Objectives: The aim of this study was to compare complications in a large cohort of patients undergoing pectoral cardioverter-defibrillator implantation with a subcutaneous or submuscular approach.
Background: Pectoral placement of implantable cardioverter-defibrillator (ICD) pulse generators is now routine because of downsizing of these devices. subcutaneous implantation has been advocated by some because it is a simple surgical procedure comparable to pacemaker insertion. Others have favored submuscular insertion to avoid wound complications. These surgical approaches have not been compared previously.
Methods: The subjects for this study were 1,000 consecutive patients receiving a Medtronic Jewel ICD at 93 centers worldwide. Cumulative follow-up for all patients was 633.7 patient-years, with 64.9% of patients followed up for > or = 6 months. The complications evaluated were erosion, pocket hematoma, seroma, wound infection, dehiscence, device migration, lead fracture and dislodgment.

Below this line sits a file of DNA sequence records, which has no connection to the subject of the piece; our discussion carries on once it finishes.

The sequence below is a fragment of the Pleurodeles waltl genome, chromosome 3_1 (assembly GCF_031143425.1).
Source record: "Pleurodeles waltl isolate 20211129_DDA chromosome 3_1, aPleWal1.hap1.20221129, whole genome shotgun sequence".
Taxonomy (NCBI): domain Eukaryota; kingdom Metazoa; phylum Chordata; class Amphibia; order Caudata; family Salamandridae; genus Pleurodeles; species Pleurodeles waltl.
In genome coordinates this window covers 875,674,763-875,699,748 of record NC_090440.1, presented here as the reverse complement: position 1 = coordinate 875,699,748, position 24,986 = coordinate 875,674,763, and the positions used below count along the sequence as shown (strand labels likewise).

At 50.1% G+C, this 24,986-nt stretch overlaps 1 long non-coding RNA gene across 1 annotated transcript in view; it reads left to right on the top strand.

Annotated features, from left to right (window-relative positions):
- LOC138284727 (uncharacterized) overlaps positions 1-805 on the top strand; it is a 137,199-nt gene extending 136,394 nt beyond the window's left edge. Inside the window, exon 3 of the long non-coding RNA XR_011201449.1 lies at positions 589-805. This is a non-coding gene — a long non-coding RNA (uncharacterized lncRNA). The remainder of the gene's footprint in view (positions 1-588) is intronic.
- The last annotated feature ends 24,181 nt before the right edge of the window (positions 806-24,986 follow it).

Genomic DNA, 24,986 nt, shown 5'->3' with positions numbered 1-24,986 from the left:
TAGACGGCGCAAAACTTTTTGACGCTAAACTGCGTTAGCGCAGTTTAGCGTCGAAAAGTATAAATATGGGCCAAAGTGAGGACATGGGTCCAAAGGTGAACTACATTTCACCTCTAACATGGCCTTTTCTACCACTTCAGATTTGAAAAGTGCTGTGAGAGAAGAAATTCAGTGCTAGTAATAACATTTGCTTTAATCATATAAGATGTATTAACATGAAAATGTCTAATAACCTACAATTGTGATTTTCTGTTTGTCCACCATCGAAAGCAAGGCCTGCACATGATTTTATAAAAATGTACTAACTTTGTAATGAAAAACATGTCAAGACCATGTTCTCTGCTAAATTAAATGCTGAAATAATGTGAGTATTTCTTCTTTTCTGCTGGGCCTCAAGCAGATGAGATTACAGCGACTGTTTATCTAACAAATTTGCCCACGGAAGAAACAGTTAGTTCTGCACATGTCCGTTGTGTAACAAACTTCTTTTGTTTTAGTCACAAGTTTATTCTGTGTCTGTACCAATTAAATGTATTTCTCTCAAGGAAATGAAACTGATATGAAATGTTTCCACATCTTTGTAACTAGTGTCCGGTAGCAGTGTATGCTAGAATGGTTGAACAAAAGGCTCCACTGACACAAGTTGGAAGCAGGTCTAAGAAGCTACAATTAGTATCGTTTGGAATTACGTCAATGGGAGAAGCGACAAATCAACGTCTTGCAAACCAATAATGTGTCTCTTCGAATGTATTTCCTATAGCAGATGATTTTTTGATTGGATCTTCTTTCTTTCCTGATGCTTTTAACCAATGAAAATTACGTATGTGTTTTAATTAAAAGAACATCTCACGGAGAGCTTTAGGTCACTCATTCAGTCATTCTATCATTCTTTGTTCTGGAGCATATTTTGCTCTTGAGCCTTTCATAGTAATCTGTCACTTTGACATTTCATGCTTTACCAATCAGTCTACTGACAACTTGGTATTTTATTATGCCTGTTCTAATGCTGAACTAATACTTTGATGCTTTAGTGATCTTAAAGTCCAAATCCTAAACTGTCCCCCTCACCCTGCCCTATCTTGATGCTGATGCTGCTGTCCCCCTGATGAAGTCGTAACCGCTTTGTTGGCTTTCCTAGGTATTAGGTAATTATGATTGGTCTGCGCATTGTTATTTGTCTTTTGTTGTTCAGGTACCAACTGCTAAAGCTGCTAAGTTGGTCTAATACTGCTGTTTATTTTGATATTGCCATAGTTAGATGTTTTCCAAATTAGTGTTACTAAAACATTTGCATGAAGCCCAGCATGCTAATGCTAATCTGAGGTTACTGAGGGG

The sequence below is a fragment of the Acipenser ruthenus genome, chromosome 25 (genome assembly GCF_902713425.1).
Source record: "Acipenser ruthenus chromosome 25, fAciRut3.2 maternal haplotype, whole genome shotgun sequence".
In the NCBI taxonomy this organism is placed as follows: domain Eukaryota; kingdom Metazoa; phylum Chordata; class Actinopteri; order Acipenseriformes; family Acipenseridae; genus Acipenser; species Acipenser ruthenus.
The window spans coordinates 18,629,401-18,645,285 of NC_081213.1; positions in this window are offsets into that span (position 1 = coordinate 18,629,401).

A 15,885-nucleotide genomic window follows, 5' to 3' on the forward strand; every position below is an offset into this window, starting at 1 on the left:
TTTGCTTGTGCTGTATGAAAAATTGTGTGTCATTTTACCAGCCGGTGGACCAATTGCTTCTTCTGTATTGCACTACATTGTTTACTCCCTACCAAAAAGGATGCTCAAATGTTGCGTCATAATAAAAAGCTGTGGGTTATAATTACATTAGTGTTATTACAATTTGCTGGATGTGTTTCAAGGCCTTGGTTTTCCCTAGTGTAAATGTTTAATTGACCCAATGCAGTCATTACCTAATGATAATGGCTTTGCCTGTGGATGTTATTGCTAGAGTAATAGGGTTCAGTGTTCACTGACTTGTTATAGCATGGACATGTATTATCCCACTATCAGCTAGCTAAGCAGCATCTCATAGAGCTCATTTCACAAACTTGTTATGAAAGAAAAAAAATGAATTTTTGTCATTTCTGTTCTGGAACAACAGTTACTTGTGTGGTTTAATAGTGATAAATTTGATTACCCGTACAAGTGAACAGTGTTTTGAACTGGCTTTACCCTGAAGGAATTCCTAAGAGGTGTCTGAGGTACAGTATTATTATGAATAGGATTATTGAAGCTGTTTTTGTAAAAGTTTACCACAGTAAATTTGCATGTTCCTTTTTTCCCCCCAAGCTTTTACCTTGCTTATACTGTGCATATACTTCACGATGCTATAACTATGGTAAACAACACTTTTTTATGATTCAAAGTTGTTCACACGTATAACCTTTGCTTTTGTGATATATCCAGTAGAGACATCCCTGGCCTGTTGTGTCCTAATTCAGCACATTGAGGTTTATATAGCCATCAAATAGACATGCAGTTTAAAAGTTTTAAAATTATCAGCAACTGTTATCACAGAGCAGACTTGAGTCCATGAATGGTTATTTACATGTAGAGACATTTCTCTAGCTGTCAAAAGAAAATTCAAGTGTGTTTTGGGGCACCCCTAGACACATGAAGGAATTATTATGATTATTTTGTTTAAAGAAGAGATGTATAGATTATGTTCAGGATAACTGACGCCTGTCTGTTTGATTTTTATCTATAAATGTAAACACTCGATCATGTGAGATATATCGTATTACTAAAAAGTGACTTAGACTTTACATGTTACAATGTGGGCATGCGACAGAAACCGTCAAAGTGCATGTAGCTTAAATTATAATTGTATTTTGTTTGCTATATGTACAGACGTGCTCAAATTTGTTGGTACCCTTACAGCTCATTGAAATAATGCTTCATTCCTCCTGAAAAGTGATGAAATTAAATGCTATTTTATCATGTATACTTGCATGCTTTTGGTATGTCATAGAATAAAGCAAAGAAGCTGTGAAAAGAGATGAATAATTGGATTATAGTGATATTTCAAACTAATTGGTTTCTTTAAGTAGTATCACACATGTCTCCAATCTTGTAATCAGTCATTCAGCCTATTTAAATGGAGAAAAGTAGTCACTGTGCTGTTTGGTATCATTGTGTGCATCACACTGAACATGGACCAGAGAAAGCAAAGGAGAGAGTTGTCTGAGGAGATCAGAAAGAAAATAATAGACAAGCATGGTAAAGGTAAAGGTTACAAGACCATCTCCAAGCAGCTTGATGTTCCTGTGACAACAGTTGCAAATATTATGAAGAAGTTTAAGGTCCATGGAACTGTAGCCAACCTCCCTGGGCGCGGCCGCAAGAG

Results: Subcutaneous implantation was performed in 604 patients and submuscular implantation in the remaining 396. The median procedural times were shorter for subcutaneous implantation (p = 0.014). In addition, the cumulative percentage of patients free from erosion was greater for subcutaneous implantations (p = 0.03, 100% vs. 99.1% at 6 months). However, lead dislodgment was more common with subcutaneous implantations (p = 0.019, 2.3% vs. 0.5% at 6 months) and occurred primarily during the first month postoperatively. Overall, there were no significant differences in cumulative freedom from complications between groups (4.1% vs. 2.5%, p = 0.1836).
Conclusions: Subcutaneous pectoral implantation of this ICD can be performed safely and has a low complication rate. This approach requires a simple surgical procedure and, compared with the submuscular approach, is associated with shorter procedure times and comparable overall complication rates. However, early follow-up is important in view of the increased lead dislodgment rate.